Any time an individual violates a court order they risk being held in contempt. Contempt of court consequences can include both civil and criminal penalties depending on the infraction, but in some cases can be quite severe.
A motion for contempt is a fairly common occurrence in divorce proceedings. Before discussing contempt of court consequences, it is important to first understand the definition of contempt.
Definition Of Contempt
To be in contempt of court, it must be proven that a person willfully or intentionally violated their court order. The accuser must prove that the accused party:
- Knew about the order,
- Knowingly violated the conditions despite having the ability to comply, and
- Lacks any reasonable excuse for the violation
The burden of proof lies with the accuser so compiling evidence prior to filing for a motion for contempt is crucial.The entire point of civil contempt was originally to coerce compliance rather than punish with confinement. Click To Tweet
Contempt Of Court Consequences
Depending on the infraction, contempt of court consequences can include fines, compensatory visitation, a modification to the custody arrangement, and in some instances even jail time.
In most cases, if someone is held in contempt, the court will first give them the opportunity to make amends for the violation. This could include repaying owed child support or allowing the opposing party to have additional parenting time for failing to comply with a visitation schedule. If those make-up requirements are met, the court is unlikely to enforce any additional contempt of court punishment since the entire objective of a contempt action is to seek compliance.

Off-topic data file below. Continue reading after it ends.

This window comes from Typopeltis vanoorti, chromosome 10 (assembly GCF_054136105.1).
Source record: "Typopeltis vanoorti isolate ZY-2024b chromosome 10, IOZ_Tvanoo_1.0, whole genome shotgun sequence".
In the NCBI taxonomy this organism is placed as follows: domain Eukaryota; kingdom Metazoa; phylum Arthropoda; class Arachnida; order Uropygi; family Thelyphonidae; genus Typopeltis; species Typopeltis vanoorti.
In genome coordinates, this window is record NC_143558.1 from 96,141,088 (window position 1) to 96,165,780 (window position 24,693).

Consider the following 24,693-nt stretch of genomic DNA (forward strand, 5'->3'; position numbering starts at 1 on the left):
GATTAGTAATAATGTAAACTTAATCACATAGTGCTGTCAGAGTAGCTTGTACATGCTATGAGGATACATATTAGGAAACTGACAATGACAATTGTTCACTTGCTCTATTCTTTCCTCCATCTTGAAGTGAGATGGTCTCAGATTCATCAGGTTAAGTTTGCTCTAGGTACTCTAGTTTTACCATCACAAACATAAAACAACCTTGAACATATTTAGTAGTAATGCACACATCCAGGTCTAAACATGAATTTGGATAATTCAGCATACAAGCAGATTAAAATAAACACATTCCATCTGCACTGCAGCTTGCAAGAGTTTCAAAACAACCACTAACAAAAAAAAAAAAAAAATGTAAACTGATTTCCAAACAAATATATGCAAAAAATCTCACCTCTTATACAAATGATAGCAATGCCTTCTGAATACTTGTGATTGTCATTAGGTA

If an issue continues, such as repeatedly withholding visitation, a court can modify the custody order. Usually, a court will only modify a custody arrangement if the contempt action is included with a motion to modify.
Contempt of court punishment can include jail time, but that is generally rare. The entire point of civil contempt was originally to coerce compliance rather than punish with confinement. More times than not, the possibility of jail time is enough to convince the offending party to comply with the order so additional punishment is not necessary.
Contempt of court consequences can include additional damages in some states as courts will issue sanctions to help cover the losses incurred from the contempt action.
Filing For Contempt
When a person files for contempt, a new case is opened and the accused party will need to be properly served.
Evidence must then be presented to the court showing that the contempt action took place and the violation was intentional.
Prior to filing for contempt, it is a wise choice to send your ex a letter notifying of your intent. The court will likely view this as an act of good faith showing that you are sincerely interested in coercing compliance rather than just trying to stick it to your ex. In your letter, make sure to clearly explain how they can remedy the situation before going to court. If they missed child support payments, provide them with a certain number of days to repay you before you seek enforcement from the court.
Once all other efforts to coerce compliance are exhausted, you need to file a motion of contempt with the same court that issued the order being violated. The court will issue a hearing date where both sides present their case and a judge will decide whether contempt of court occurred and if so what the contempt of court consequences should be.
If you are concerned about contempt of court consequences or if you think your ex should be held in contempt, you should contact a family law attorney as soon as possible to go over the definition of contempt and review your options.